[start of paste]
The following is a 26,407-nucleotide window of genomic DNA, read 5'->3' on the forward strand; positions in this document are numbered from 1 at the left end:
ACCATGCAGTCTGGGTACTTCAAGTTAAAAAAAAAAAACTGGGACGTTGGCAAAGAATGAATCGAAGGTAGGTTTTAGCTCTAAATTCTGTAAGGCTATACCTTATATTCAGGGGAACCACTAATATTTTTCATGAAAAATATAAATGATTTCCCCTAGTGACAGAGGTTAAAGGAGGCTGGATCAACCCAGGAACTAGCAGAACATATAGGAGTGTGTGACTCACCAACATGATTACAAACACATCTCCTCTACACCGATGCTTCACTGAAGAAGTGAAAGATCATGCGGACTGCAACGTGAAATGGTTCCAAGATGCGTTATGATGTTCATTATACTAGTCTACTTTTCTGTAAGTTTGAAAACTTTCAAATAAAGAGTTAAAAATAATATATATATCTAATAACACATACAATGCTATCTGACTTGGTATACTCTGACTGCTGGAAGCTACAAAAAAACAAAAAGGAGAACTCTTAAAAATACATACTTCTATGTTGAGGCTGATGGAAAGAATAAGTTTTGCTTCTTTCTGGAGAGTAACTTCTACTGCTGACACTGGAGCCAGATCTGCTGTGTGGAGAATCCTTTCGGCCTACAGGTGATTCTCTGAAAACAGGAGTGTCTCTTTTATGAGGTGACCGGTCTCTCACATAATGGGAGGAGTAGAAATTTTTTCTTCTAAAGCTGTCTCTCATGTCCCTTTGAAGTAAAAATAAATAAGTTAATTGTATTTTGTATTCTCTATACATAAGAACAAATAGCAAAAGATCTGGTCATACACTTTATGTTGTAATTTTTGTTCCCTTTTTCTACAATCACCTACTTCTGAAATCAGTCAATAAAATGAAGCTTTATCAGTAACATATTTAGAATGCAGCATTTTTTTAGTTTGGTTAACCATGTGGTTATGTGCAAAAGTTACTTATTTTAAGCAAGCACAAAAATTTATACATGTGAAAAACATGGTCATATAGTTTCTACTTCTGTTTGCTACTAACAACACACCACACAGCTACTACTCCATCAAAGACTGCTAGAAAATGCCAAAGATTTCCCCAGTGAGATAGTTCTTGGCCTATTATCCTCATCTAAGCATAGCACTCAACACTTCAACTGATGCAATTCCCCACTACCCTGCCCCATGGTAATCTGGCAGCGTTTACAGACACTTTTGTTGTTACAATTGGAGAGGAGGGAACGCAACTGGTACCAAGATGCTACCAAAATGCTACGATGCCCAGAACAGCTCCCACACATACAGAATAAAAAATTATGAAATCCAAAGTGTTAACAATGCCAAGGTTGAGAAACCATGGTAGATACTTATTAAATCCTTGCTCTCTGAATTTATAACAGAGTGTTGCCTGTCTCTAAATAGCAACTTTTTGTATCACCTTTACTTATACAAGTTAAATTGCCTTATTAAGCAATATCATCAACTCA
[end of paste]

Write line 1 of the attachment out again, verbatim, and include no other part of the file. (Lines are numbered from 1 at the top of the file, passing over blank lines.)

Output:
The following is a 26,407-nucleotide window of genomic DNA, read 5'->3' on the forward strand; positions in this document are numbered from 1 at the left end: